Date of Award
Doctor of Philosophy
Counselor Education and Counseling Psychology
Dr. Donna Talbot
Dr. Diane K. Anderson
Dr. Douglas V. Davidson
Generational status of students is one of the variables that colleges and universities are starting to track and study in order to gain a better understanding of its impact on retention and persistence of students. This phenomenological study provides narrative from five first-generation, African American students who attend a predominantly White liberal arts college in the Midwest; their stories provide a snapshot of how they experienced college, made meaning of those experiences and the impact of these experiences and meaning-making on their motivation to persist in college. These five students participated in individual audio-taped interviews that were analyzed and coded. Six themes emerged that were descriptive of the students’ experiences. In order to demonstrate trustworthiness the themes and description of the themes were reviewed by an external auditor.
The first-generation, African American students in this study persisted despite facing isolation and discrimination in their predominantly White campus community. The students found mentoring relationships with White faculty, support from other African American students and Black student groups, and finding their own identity as an individual to be significant factors in their persistence.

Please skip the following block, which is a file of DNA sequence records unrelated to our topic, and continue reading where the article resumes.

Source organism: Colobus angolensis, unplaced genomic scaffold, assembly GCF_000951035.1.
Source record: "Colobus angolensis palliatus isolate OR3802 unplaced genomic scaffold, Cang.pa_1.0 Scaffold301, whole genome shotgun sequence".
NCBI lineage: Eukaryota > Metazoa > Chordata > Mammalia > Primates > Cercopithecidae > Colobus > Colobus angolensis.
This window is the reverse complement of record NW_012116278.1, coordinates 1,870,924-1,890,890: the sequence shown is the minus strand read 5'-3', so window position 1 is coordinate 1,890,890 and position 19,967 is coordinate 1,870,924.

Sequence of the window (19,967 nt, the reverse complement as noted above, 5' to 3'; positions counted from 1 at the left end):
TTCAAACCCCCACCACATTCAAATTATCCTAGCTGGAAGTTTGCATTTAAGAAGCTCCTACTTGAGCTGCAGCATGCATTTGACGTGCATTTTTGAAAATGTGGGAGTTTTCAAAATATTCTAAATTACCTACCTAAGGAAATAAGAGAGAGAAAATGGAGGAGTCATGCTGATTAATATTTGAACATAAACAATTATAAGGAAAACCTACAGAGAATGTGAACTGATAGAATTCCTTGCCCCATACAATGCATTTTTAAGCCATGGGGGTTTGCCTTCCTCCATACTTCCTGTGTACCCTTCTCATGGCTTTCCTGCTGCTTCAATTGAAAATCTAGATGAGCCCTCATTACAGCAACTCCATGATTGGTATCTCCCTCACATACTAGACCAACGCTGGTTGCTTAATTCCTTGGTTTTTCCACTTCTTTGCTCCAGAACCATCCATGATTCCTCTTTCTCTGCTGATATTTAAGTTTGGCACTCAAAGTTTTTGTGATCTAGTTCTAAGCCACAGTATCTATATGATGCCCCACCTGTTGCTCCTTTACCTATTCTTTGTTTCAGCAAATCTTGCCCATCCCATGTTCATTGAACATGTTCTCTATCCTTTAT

In addition, limitations of this study are detailed and recommendations for future research on first-generation students are identified. Recommendations for practical applications of the findings of this study are made regarding how colleges and universities might use this study to improve services for all students. The most common recommendation from students in this study was to provide more role models by hiring more Black and African American faculty and staff.
McCorkle, Candy S., "First-Generation, African American Students' Experiences of Persisting at a Predominantly White Liberal Arts College" (2012). Dissertations. 65.